"Mucilaginous Omniverse"
Evelina Domnitch, Dmitry Gelfand

Evelina Domnitch, Dmitry Gelfand (BY / RU / NL)

Live performance, 2010

Above the surface of upwardly sonicated silicone oil, falling droplets of the same liquid are suspended by a thin membrane of air, acoustically regenerated underneath each droplet. Without coalescing for extended periods, these palpitating spheroids bounce on the air-oil interface. The repeated impact of a bouncing droplet incites a standing capillary wave that interlocks with the waves of neighboring droplets. This close-range attractive force can result in the orbital motion of droplet pairs and clusters. During more stable modes of excitation, self-organizing geometric rafts emerge in accordance with the closest packing of spheres: the distance between droplets decreases with increasing frequency, leading to dense lattice formation.

Through meticulous force field tailoring, the nebulous frontier between macroscopic and quantum phenomena can be pierced by the naked eye. Ten million times larger than an atom, a non-coalescing oil droplet is the largest object to manifest the self-interferential signature of wave-particle duality. When the wave packet emitted by the droplet interferes with its own reflections, the droplet begins to drift or “walk” along the wave. “We observe single-particle diffraction and interference with a classical system. This phenomenon was thought to be reserved to the quantum scale.” [Physical Review Letters, Y. Couder, E. Fort]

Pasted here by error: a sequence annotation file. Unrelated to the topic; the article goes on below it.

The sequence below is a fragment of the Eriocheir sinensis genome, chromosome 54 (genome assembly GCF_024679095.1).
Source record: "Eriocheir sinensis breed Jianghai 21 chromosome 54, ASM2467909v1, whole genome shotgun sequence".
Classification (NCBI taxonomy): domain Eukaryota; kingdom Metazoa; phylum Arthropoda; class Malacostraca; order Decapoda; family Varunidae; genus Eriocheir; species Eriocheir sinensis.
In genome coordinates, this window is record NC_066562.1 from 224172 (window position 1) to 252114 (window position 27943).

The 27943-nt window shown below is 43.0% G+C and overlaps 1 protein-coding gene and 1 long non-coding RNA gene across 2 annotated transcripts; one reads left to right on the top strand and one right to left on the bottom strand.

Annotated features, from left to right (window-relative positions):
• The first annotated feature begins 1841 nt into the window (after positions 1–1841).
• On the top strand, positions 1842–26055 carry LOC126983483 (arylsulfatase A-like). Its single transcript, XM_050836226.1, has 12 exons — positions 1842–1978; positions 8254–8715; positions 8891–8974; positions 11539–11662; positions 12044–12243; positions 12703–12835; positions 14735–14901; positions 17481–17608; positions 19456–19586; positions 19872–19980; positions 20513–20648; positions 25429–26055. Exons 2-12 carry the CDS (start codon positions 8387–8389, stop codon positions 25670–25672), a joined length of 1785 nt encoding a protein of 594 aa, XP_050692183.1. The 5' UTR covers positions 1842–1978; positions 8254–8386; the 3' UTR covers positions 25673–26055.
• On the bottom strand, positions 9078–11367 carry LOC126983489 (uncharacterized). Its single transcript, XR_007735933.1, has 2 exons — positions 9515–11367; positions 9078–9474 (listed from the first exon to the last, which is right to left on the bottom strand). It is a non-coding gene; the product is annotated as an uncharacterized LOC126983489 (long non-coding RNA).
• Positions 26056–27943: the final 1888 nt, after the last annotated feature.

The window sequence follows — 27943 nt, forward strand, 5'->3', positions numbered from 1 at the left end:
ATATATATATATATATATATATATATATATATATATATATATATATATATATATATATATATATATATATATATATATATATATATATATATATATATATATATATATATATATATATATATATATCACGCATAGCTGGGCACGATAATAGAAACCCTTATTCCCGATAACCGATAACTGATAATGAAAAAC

Dmitry Gelfand (b.1974, St. Petersburg, Russia) and Evelina Domnitch (b. 1972, Minsk, Belarus) create sensory immersion environments that merge physics, chemistry and computer science with uncanny philosophical practices. Current findings, particularly regarding wave phenomena, are employed by the artists to investigate questions of perception and perpetuality.

The duo has collaborated with numerous scientific research facilities, including the Drittes Physikalisches Institut (Goettingen University, Germany), the Institute of Advanced Sciences and Technologies (Japan), Ricso Lab (Russia) and the Meurice Institute (Belgium). They are the recipients of the Japan Media Arts Excellence Prize (2007), and two Ars Electronica Honorary Mentions (2007, 2009).